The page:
March 14, 2019 4 min to read
Town & Country: Inside the Forbes 400 List
How to Get a Spot Among the Billionaires on the Forbes 400 List
Jockeying, backstabbing, fraud: How far will rich people go to be on—or stay off—the list.
(This article first appeared in the Town & Country here on January 15, 2019.)
“We have much better locations!” barked the future president of the United States. “We should be in the top category!”
It was June 1, 1982, and I was sitting in Donald Trump’s cavernous Fifth Avenue office interviewing the then CEO of the Trump Organization for Forbes magazine. I had just laid out my typewritten “prospect list,” a preliminary compilation of names of New York real estate tycoons who were candidates for the first Forbes 400 list of wealthiest Americans. At the top, Harry Helmsley was the only one with a net worth that might approach $1 billion.
A small group of highly respected families, like the Roses and LeFraks, who had built or bought much of Manhattan’s housing, were next, at $500 million. At the very bottom, with a question mark, was the Trump family, at $100 million for father Fred and Donald and his siblings combined. “There’s no contest between us and the other families,” Trump added, sounding like a resentful third-grader as he shook his head.
From that day, Trump began a years-long campaign to convince first me and then subsequent generations of Forbes reporters and editors that he was worth far more than any other real estate titan in New York. I would not realize the full scope of his efforts until much later. But at the time, Trump’s reaction offered the first inkling of how alluring the “rich list” formula would prove to be to competitive billionaires. It was also a harbinger of what reporters at Forbes, and now its many competitors, would come to expect in their dealings with the megarich.
The Forbes 400 was the brainchild of Malcolm Forbes, the energetic New York businessman who spent decades building Forbes magazine, which his father had founded in 1917, into one of the world’s most influential business publications. Despite his success, Malcolm envied the yearly Fortune 500, a competitor’s ranking of top businesses that had become a lucrative, internationally known franchise.
In 1981, Malcolm proposed to his editors an annual ranking of the wealthiest Americans—something that had not been attempted before. The name and number he chose for the list was an alliterative nod to “the 400,” a phrase that entered the lexicon in 1892 in reference to the number of guests who could fit into Mrs. Astor’s Fifth Avenue ballroom and who therefore represented the highest echelon of American society.
Research for the first list started small. Malcolm pulled me out of the reporter bullpen and turned me over to Shelly Zalaznick, the magazine’s formidable managing editor. Zalaznick, who died in 2012, promised that the magazine’s bureaus in Chicago, Houston, Los Angeles, and Washington, DC, would help with the research, and he set a three-month deadline. Equipped with a thick printout of the major shareholders of large companies, hundreds of recent SEC filings from the magazine’s library, and a listing of the 500 largest private companies in the U.S., I set out to identify the wealthiest Americans.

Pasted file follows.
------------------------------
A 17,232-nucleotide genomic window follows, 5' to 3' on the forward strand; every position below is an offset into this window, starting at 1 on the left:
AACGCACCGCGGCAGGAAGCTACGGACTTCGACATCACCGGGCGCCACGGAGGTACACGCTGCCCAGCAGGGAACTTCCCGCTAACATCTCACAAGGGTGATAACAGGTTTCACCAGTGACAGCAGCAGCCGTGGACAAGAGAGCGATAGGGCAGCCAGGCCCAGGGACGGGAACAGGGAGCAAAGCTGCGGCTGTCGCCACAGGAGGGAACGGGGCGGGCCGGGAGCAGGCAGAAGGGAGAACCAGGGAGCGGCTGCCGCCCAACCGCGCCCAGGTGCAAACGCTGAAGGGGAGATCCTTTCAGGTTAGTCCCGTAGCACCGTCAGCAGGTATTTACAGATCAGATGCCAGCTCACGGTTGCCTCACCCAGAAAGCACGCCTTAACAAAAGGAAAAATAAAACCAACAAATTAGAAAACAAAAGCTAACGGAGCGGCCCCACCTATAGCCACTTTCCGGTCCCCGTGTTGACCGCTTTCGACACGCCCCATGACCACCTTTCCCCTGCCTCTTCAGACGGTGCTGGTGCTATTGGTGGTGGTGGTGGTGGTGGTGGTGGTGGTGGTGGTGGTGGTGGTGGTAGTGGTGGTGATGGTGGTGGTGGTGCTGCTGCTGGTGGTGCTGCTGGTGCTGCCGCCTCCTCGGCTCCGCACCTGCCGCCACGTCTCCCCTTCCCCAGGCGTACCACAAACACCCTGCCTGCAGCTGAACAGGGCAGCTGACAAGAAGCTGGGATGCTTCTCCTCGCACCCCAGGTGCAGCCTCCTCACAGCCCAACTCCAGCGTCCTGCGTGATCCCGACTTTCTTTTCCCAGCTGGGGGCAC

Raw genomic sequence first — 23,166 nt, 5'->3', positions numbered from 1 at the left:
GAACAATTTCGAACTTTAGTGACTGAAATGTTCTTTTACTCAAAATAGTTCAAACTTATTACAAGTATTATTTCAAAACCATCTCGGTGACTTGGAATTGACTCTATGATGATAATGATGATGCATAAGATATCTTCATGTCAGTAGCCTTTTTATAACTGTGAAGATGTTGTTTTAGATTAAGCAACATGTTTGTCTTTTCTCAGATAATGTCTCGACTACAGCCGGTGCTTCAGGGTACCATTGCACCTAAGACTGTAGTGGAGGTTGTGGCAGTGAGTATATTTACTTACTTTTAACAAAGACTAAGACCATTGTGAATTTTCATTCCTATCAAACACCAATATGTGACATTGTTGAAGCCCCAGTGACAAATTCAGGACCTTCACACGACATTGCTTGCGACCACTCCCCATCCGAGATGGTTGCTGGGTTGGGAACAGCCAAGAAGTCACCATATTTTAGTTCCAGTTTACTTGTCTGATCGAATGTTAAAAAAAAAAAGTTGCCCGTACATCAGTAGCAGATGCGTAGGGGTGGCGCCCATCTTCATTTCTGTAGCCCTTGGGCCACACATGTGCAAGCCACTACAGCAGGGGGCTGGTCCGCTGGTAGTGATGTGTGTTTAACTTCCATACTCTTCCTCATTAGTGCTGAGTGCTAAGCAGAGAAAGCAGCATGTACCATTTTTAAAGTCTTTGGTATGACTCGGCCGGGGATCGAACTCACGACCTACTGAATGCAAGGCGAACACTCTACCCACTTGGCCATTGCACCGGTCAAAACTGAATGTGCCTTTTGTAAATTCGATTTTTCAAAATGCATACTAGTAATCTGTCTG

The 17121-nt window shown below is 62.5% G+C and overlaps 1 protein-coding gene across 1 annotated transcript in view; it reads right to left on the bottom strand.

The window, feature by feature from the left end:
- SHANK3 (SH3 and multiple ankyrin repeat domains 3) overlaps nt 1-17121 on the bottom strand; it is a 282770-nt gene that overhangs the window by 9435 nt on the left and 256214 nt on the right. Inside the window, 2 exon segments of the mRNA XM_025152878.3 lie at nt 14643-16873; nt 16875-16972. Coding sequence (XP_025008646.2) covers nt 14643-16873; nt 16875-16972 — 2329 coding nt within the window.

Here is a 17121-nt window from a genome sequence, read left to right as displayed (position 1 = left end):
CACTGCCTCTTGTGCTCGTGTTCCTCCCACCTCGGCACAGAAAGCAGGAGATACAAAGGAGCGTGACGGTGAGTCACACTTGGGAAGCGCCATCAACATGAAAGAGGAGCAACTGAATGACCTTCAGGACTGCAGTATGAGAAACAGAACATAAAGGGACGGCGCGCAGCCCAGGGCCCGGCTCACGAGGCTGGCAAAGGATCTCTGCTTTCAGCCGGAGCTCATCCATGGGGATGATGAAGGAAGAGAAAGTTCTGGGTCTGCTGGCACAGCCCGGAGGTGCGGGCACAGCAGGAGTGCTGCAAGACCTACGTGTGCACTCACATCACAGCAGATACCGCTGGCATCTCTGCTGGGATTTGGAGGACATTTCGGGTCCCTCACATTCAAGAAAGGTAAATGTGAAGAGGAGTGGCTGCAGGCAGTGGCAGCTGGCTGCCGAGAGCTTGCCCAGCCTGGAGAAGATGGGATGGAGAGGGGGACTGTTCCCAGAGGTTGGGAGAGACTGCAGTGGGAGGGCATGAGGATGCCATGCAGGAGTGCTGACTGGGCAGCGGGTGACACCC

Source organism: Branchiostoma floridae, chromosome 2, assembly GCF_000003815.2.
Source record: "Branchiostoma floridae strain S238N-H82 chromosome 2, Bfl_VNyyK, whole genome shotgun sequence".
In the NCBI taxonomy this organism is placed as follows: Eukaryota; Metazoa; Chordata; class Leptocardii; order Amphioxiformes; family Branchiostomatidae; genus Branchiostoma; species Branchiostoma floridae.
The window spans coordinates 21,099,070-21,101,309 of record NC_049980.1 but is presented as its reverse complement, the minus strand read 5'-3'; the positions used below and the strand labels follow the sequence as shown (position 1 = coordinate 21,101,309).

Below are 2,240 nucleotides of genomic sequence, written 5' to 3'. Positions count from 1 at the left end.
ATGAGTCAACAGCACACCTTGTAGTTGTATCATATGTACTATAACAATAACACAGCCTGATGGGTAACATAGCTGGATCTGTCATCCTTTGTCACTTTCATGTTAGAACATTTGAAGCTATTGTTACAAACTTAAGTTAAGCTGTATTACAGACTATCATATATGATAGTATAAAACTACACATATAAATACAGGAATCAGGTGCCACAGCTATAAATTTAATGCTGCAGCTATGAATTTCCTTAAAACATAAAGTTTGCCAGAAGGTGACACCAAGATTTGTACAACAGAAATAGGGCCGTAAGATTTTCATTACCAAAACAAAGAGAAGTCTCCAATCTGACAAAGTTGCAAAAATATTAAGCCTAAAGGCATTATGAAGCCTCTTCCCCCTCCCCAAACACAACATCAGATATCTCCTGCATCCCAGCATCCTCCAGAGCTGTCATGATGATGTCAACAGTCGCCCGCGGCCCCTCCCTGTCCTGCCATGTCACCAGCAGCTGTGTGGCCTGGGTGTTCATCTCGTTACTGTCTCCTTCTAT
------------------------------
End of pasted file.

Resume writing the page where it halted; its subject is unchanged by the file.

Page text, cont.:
It was an impossible task. Forbes’s swamped bureau reporters could offer only token help to a 23-year-old greenhorn on what many regarded as a fool’s errand. My own research proceeded slowly, and when the deadline arrived I was not even close. Directing cigarette smoke rings at me across his desk (it was the ’80s), Zalaznick shook his head at the suggestion that completing the list would require more time, travel, and personnel. “I will tell Malcolm that you tried but it couldn’t be done,” he said.
Malcolm had other ideas. A few days later I was summoned to the large conference room on the second floor, where the top editors worked. The tone had shifted. A senior editor was assigned to lead a dedicated team of reporters. We were given a new deadline of one year.
Determining the net worth of those who owned large blocks of publicly traded companies was relatively easy, but the only way to learn which other Americans were worth at least $100 million (our cutoff in 1982) was through painstaking intelligence gathering. The staff fanned out across the country and visited dozens of cities to speak with wealthy people themselves, those who did business with them (including mortgage brokers and bankers), those who asked them for money, and those who wrote about them for local papers.
Read the rest of the story at the Town & Country online here.